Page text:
Numbers 13:1-2 records that God asked Moses to send men to spy the land of Canaan, Deuteronomy 1:21-23 records that it was Moses who sent the spies. Who actually sent the spies was it Moses or God?


Regardless of whether Moses initiated the idea of sending spies onto Canaan or whether he did so at God's command, Moses was in practice the one who sent the spies. However, Numbers 13:17b-20, authorship of which is generally attributed to the Yahwist Source, is closer to Deuteronomy 1:21-23 than is Numbers 13:1-17a, in which (Numbers 13:1-2) God told Moses to send spies into Canaan.

Dennis T. Olson says in Numbers, page 76 that scholars are generally agreed that the present form of Numbers 13-14 is the result of two originally separate literary stories or traditions, one older and the other later. The dominant 'Documentary Hypothesis' attributes the earlier version to the Yahwist Source and the second version, written during or shortly after the Babylonian Exile, to the Priestly Source. The two accounts were then skilfully redacted into the Book of Numbers so that a casual reader is not aware that there are two separate accounts. From the following two tables, we can see that i) Moses despatched the spies on his own initiative, and ii) Moses despatched the spies at God's command, depending on exactly which source we read:

Verse Spies narrative of the Yahwist Source (J)

13:17b-20   Moses despatched the spies.

13:22-25    The spies travelled only as far north as Hebron (in the future kingdom of Judah).

13:27-29    The spies returned and issued their report to one person (Moses), stating 
that the land was ‘flowing with milk and honey’, but that the inhabitants were giants 
and and their cities fortified.

13:30   Caleb alone tried to encourage the Israelites to proceed with the conquest.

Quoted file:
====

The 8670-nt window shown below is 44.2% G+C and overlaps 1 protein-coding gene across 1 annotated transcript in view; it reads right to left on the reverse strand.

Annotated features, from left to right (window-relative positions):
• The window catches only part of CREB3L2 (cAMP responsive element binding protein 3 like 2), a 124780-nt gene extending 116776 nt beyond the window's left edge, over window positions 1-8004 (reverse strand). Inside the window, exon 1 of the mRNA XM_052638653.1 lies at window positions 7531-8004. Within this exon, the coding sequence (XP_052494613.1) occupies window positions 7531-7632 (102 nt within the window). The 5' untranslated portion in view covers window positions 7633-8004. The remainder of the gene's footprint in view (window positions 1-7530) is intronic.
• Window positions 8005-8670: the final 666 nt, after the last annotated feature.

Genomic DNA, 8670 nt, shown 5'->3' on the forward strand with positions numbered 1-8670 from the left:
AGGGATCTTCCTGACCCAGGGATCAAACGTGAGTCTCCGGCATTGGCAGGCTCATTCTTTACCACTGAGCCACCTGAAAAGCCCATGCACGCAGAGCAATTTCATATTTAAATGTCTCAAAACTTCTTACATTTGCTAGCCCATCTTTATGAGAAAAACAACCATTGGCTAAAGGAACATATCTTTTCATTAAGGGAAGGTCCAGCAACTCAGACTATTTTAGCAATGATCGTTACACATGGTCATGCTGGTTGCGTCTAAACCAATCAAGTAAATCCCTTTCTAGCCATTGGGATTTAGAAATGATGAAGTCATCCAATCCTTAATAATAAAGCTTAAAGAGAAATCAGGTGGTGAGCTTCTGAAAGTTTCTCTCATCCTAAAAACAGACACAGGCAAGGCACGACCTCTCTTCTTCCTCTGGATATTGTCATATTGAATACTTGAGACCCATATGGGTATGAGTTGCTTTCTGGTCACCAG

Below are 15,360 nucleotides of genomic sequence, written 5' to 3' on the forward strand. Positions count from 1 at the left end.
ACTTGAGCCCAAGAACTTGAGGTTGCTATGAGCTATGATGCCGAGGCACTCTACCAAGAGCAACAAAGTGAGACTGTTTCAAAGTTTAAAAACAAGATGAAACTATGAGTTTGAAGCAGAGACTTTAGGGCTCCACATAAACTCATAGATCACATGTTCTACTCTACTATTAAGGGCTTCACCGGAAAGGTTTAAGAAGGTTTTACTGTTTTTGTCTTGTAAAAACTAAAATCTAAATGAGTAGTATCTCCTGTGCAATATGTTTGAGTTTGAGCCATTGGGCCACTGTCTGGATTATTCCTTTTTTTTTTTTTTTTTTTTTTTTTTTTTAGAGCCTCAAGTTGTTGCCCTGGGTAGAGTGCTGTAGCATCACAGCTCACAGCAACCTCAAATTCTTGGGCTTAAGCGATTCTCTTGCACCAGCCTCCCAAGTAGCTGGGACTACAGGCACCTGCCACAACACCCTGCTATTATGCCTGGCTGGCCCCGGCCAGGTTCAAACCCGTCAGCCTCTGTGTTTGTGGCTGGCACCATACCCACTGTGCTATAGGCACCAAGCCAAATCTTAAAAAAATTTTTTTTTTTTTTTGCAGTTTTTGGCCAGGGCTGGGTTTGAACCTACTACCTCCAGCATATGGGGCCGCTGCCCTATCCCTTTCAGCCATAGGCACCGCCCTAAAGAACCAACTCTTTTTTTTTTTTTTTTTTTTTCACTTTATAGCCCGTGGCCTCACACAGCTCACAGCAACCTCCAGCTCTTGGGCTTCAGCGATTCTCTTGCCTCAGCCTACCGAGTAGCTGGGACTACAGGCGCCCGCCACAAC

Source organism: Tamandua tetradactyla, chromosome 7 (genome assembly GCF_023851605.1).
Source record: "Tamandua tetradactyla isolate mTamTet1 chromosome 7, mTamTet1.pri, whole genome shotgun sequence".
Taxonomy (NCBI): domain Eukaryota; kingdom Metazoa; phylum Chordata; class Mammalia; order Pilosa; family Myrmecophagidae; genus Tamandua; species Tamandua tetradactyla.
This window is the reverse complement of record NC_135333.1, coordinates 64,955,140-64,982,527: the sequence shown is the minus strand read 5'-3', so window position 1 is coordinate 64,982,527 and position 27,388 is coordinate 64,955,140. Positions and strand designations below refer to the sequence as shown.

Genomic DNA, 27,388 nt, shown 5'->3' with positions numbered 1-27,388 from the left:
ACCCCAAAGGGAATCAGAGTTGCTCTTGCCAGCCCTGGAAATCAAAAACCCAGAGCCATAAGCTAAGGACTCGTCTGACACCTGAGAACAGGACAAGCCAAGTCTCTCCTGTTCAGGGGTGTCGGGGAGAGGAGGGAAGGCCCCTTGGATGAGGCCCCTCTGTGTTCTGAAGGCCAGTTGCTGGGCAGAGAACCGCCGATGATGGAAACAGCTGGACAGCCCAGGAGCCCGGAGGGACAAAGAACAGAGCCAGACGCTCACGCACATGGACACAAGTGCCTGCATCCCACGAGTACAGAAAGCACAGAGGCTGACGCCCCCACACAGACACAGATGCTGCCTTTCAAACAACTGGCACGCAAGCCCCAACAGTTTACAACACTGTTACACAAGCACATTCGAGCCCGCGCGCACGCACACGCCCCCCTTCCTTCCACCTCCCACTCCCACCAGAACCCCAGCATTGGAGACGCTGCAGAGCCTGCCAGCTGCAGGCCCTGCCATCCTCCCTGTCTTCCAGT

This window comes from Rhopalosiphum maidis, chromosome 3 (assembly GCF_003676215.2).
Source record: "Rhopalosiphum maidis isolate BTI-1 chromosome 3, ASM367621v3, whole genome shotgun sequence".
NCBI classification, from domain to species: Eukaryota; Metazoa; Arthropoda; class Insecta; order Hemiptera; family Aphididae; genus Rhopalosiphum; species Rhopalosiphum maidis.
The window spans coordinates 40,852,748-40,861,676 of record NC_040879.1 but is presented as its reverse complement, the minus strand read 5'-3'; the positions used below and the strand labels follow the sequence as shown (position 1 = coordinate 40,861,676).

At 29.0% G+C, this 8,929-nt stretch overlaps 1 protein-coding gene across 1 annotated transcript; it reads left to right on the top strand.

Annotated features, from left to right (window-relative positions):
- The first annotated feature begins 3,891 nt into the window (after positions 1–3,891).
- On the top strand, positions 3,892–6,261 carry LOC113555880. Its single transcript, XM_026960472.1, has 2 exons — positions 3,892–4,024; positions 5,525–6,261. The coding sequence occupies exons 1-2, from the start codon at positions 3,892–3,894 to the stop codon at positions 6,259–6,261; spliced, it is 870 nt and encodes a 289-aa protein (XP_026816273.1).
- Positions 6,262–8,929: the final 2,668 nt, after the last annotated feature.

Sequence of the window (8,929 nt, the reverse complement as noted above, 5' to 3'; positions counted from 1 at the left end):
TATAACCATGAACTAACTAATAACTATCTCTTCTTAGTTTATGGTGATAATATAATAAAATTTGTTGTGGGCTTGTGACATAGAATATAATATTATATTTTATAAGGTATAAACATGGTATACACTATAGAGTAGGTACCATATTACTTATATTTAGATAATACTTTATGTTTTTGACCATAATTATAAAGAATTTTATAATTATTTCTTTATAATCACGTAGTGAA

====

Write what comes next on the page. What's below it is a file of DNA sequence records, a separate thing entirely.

13:31,33    The spies countered Caleb's claim, stating that the land was unconquerable.

14:1b, 4    The people refused to enter Canaan and plotted to elect a new captain to 
lead them back to Egypt.

14:11-12    God was angry, threatening to destroy the people by plague.

14:20-25    God chose not to destroy the Israelites, instead they were to wander the 
desert until the present generation had died.

Verse Spies narrative of the Priestly author (P)

13:1-17a    At God's command, Moses appointed twelve heads of tribes to scout the 
land, and despatched them from the Wilderness of Paran.

13:21   The spies toured the entire Promised Land, ‘from the Wilderness of Zin to the 
entrance to Hamath’.

13:25-26    The spies returned and displayed the land's fruit.  They issued their 
report to Moses and Aaron, and to all the congregation.

13:32-33    The report stated that Canaan was not only unconquerable, but a ‘land that 
devours its inhabitants’.

14:1a, 2-3  The Israelites refused to enter Canaan.

14:6-10a    Caleb and Joshua tried to encourage the Israelites to proceed with the 
conquest.  The Israelites responded by calling for them to be stoned.

14: 26-35   God was angry and decreed that the Israelites will wander the wilderness 
for forty years, until the present sinful generation had died.

14:36-38    The spies died in a plague, all except Joshua and Caleb.

Talmud answers the seeming "contradictions" between Numbers and Deuteronomy.

The rabbis indicated that the Lord had commanded Moses "to send for himself" (that is, for Moses) the spies into the land. The Talmud mentions Deut 1:23, when Moses indicates that sending the spies had pleased him (that is, not God, but Moses).

The following citation comes from b. Sotah 7:5, Gemara X:4, A-D (Folio 34B) of the Babylonian Talmud as translated by Jacob Neusner (2011).

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Thus, the Lord had commanded Moses, and Moses (in turn) commanded the people.

Neusner, Jacob (2011). The Babylonian Talmud: A Translation and Commentary (Vol 11a). Peabody, MA: Hendrickson Publishers, 167.

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